Analysts: Endocyte likely to receive green light on first drug this month

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Analysts expect West Lafayette-based Endocyte Inc. to win market approval for its first drug on March 21, allowing it to start generating revenue to fund other promising drugs in its pipeline.

The European Committee for Medicinal Products for Human Use is scheduled to meet March 17-20, and analysts expect the agency to vote during that meeting to approve vintafolide, Endocyte’s first drug, which treats ovarian cancer.

Previously, analysts predicted European regulators would approve vintafolide at their January meeting, but that did not happen.

Many investors remain skeptical of Endocyte. The company’s stock closed Friday at $13.17, in spite of three Wall Street analysts' predicting the stock will rise to at least $20 per share in the next year.

“We believe ECYT is undervalued and its potential as a technology platform underappreciated,” wrote Adnan Butt, an analyst at RBC Capital Markets, referring to Endocyte by its ticker symbol in a Feb. 24 note to investors. He expects the stock to rise to $23 a share.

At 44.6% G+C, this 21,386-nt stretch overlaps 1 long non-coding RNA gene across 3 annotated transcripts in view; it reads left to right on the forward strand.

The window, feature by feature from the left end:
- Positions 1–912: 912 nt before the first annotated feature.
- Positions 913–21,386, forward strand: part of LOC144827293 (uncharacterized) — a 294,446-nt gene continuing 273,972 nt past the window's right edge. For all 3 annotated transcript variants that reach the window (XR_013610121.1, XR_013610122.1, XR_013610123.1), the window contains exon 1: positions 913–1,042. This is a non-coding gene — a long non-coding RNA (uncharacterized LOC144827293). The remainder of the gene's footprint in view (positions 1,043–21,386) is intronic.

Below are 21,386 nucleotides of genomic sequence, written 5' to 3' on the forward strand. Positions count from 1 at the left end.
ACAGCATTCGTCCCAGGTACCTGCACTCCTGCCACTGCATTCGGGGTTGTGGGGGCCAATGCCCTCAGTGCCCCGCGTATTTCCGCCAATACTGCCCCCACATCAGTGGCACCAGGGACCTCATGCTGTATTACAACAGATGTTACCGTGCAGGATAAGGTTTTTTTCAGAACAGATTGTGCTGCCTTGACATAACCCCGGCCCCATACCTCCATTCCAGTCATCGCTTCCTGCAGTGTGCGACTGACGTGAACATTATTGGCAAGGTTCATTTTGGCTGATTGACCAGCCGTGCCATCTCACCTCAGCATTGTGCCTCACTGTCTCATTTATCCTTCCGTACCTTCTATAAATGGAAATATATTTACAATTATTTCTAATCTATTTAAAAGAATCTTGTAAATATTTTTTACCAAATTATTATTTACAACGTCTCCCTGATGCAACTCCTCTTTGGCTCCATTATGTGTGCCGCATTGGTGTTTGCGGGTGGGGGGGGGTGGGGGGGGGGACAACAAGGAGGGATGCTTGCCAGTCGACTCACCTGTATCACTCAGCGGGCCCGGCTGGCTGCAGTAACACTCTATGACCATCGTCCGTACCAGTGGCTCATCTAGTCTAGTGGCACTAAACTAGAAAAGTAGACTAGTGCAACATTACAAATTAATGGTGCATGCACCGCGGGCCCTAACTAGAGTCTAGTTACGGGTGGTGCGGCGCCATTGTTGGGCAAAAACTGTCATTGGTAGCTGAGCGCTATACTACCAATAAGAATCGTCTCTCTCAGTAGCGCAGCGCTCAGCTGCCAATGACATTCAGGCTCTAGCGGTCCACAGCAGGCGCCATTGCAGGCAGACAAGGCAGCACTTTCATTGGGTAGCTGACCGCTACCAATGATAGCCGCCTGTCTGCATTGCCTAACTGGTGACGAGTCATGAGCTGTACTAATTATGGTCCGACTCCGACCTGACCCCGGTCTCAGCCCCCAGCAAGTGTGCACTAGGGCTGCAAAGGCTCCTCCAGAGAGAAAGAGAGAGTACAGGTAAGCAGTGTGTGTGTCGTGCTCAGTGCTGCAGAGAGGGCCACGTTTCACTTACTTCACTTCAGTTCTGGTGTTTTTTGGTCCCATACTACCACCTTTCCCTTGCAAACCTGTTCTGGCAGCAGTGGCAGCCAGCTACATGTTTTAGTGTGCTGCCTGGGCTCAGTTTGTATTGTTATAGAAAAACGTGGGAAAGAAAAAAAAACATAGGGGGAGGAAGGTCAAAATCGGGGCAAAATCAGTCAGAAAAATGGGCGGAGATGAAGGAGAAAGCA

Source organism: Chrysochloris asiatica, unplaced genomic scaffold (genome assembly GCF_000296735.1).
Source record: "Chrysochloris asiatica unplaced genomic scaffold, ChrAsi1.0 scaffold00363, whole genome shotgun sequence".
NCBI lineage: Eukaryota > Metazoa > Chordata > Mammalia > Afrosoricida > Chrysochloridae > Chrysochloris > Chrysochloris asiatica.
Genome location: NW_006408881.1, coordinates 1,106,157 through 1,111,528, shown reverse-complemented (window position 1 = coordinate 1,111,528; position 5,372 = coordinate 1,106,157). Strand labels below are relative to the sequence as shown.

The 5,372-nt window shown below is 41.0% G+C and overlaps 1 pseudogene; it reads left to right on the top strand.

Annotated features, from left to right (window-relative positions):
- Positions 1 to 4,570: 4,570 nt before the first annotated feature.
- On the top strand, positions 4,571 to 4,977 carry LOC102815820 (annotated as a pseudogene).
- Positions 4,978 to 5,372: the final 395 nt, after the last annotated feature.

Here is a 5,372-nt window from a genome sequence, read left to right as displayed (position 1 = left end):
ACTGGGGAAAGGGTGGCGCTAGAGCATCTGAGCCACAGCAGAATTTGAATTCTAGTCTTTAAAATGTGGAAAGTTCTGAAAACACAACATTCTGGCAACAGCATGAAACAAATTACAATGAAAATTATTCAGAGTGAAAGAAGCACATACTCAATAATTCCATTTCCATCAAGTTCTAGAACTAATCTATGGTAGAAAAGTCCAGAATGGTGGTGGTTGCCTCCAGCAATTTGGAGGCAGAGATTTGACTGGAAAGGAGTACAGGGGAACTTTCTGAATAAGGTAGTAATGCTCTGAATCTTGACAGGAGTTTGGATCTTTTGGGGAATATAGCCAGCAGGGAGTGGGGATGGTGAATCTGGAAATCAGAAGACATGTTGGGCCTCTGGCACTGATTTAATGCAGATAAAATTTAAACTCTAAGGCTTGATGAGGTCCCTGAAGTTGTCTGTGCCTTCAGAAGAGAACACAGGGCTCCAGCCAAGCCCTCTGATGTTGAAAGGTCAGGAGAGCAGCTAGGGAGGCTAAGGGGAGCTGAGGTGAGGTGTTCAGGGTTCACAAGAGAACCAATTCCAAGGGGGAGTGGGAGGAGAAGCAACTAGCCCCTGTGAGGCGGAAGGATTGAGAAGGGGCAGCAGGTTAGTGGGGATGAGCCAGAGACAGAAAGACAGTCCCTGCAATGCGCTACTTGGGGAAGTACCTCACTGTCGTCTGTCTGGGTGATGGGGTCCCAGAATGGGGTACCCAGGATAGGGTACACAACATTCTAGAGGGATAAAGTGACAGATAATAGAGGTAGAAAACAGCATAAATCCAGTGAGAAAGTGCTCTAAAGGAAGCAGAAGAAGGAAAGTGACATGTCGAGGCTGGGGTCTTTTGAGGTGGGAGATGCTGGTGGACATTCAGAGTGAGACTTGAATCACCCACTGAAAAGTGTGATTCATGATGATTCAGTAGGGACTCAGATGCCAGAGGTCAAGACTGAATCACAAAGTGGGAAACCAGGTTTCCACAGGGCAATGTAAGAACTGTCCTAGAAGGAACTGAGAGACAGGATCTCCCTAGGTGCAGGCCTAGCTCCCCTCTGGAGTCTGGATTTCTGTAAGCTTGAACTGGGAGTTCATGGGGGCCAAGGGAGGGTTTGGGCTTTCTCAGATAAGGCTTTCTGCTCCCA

But not everyone agrees.

Adam Feuerstein, a columnist at, argued that the data Endocyte has presented to European regulators hinges on too few patients to be meaningful. He predicts they will wait, as their counterparts at the U.S. Food and Drug Adminsitration are, for better data from a larger Phase 3 clinical trial Endocyte currently has under way.

“My bet is European regulators decide the phase II data aren't sufficient to approve vintafolide right now and will instead wait for results from the phase III study,” Feuerstein wrote last week.

Vintafolide treats ovarian cancer patients with specific gene mutations, whose cancer has not responded to other kinds of treatment.

If approved in Europe, the drug would be marketed by New Jersey-based Merck & Co. Inc., which has funded Endoycte’s research and development expenses on the drug the last two years.

Endocyte would market a diagnostic imaging agent, called EC20, which is used to identify the patients in which vintafolide has been shown effective.

Endocyte reported last week that it ended the year with more than $148 million in cash. It predicts it will have $90 million to $100 million by the end of this year, which analysts and investors interpreted as a good sign for Endocyte’s ability to fund development of its other experimental drugs.

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